University of South Florida professor Eric Buhi spent years researching the sexual risks to young people who met through the Internet. But as the results came in, he began to see it wasn't the threat that people thought it was.
Surveys of local university students showed him that in relationships, the Internet may be like a telephone, "just another mechanism for meeting people," he said.
And that led to his latest study of how digital technology can help young people make better choices.
He and a group of student helpers are using USF to pilot test their "BtC" campaign.
They recently handed out fliers and T-shirts and wrote messages in chalk on the sidewalk near the Marshall Student Center asking students to "Think… Beyond the Condom" and text 99222.
They're trying to call attention to alternative methods of birth control through mobile phone text messages, Facebook and a Web page.
Buhi said it's the first research study he knows of that uses text messaging and other social media to deliver information about contraceptives to college students.
"Social media is so embraced by young people, and we're trying to use that technology to promote things that work in public health," he said.
Buhi, an assistant professor in USF's College of Public Health, has spent his research career studying the sexual health and behavior of young people, focusing largely on the Internet and the threats it may, or may not, pose.
"Young people are there every day living their lives on Facebook and other places," he said. "We have a good idea of what dating is, as researchers, but we don't really understand the online context and how relationships are formed there."
Last month, Buhi received the Guttmacher Institute's Darroch Award, which recognizes emerging leaders in sexual and reproductive health research. It comes with a $2,500 award. Guttmacher is a nonprofit group that promotes research into reproductive health and rights.
Guttmacher's Lawrence Finer said that Buhi was a national leader in research on the reproductive health and behavior of young people.
One study, to be published in December in the journal Sexually Transmitted Diseases, is based on surveys of more than 2,000 USF and the University of Florida students.
The students were asked about the number of sexual partners they have had and if they had contracted a sexually transmitted disease or become unintentionally pregnant.
And they were divided into three categories based on whether they had met their sexual partners offline only, online only or both offline and online.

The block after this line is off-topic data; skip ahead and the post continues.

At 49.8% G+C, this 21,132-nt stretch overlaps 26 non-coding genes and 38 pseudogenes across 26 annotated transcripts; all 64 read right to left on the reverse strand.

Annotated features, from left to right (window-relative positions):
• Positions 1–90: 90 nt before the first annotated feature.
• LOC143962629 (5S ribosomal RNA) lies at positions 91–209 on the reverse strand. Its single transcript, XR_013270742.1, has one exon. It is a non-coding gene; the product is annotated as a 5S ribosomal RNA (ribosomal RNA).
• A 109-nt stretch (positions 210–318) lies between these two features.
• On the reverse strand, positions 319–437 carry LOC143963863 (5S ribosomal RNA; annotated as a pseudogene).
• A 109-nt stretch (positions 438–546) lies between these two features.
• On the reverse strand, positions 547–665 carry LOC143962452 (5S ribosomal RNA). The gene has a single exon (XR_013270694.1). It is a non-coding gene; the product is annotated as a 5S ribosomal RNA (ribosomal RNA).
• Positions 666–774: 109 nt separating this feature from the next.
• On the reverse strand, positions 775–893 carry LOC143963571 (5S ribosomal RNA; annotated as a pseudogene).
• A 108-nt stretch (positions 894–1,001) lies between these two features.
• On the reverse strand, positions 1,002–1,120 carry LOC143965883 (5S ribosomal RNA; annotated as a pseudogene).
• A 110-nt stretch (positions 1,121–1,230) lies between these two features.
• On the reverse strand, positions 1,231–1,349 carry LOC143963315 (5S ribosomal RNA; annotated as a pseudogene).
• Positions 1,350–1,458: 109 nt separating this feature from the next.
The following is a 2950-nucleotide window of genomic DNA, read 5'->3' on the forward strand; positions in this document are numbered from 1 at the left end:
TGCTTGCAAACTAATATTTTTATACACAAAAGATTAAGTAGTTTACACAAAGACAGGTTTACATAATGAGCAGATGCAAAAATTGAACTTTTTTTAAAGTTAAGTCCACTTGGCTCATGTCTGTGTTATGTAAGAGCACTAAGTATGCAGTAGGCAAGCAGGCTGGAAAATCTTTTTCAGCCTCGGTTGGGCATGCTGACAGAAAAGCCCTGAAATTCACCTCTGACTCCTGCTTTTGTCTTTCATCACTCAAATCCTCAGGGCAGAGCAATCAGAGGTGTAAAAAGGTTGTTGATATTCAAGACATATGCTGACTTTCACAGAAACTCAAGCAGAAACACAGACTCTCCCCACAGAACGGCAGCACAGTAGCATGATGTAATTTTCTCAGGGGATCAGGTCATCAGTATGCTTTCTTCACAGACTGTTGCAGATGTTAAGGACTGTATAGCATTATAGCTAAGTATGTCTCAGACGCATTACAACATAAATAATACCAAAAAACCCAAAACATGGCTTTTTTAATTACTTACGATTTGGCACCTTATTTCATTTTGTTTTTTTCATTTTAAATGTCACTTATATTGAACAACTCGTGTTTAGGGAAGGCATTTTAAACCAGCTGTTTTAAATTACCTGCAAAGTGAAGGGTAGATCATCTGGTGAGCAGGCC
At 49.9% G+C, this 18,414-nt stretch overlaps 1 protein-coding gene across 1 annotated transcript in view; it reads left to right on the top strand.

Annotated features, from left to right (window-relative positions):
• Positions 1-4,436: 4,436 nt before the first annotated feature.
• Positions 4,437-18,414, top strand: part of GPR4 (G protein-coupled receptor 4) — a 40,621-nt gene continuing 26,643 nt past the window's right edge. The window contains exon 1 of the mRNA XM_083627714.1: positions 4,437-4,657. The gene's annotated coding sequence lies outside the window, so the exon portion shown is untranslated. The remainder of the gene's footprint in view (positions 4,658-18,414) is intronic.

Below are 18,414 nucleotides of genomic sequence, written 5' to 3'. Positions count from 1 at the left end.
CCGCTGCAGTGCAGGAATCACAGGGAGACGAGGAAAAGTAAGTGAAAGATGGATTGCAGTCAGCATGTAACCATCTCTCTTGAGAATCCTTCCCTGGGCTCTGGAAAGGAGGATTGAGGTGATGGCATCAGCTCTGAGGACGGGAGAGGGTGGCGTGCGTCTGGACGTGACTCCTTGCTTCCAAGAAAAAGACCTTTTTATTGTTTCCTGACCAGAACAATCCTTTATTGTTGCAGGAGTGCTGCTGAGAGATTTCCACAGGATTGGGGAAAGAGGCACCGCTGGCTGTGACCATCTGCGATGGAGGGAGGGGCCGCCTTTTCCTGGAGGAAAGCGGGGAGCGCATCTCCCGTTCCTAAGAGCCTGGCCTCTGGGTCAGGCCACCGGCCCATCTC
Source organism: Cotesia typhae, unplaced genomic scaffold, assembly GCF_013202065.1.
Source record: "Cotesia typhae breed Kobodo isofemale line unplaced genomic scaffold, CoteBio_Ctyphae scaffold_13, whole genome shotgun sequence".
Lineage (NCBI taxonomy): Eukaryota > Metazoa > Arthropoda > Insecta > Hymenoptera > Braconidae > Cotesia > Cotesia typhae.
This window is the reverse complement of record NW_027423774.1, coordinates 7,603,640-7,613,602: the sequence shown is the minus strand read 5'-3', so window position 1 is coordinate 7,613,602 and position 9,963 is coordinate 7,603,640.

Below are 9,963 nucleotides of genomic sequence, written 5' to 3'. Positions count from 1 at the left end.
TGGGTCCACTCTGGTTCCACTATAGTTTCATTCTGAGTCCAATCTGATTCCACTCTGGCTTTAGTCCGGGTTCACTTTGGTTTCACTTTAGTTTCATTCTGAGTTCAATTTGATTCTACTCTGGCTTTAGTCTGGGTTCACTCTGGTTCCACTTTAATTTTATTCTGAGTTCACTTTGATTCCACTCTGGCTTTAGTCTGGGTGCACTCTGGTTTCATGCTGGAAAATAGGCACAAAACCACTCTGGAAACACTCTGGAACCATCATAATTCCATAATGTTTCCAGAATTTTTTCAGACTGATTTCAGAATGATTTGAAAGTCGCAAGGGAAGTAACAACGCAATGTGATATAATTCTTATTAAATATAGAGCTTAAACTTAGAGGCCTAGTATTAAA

The major question was: "Is the Internet a risky environment for young people?" said Buhi, one of several researchers on the project.
And the answer was, apparently not.
The students who had met their partners exclusively online seemed to be at no greater risk than the other two groups.
The students with the worst "sexual health profile," as Buhi described it, were those who had met their partners both off and online. That, he speculated, could have been the result of the respondents' personal choices, not the technology they used.
So why not use the technology to help young people make better choices, he thought.
"We want to be able to intervene at some time, especially online, to promote positive sexual health," he said.
That's the idea behind the BtC campaign that started last week at USF, which is funded by the National Campaign to Prevent Teen and Unplanned Pregnancy.
Guttmacher research shows that 64 percent of pregnancies among women between the ages of 20 and 24 are unintended.
The goal of the BtC project is to show young women that there are more reliable forms of birth control than condoms and the pill. Known generally as LARCs, long-acting, reversible contraceptives, they include the IUD, vaginal rings and patches.
"Our team got really creative" planning the project, Buhi said.
It starts with mobile text messages for students who text in a request for information. The question-and-answer-form series of texts briefly explains the project and elicits information from the students concerning the type of birth control they use.
Then it leads them to a website where they can get more information about several LARC methods, including videos recorded on campus, and find local providers.
Master's student Natalie Rella developed the script about the IUD, working with faculty and other students. And she built the database of LARC providers. "This project is very tech-savvy, very innovative," she said.
Not only are Buhi and his research team gathering information, they're also able to track the participants' responses as they move through the texts to the videos and the provider database.
"It is really exciting," said Rella, who handed out fliers and talked to students about the project on campus last week.
"It's exciting especially when you see them with their phones and texting in right away."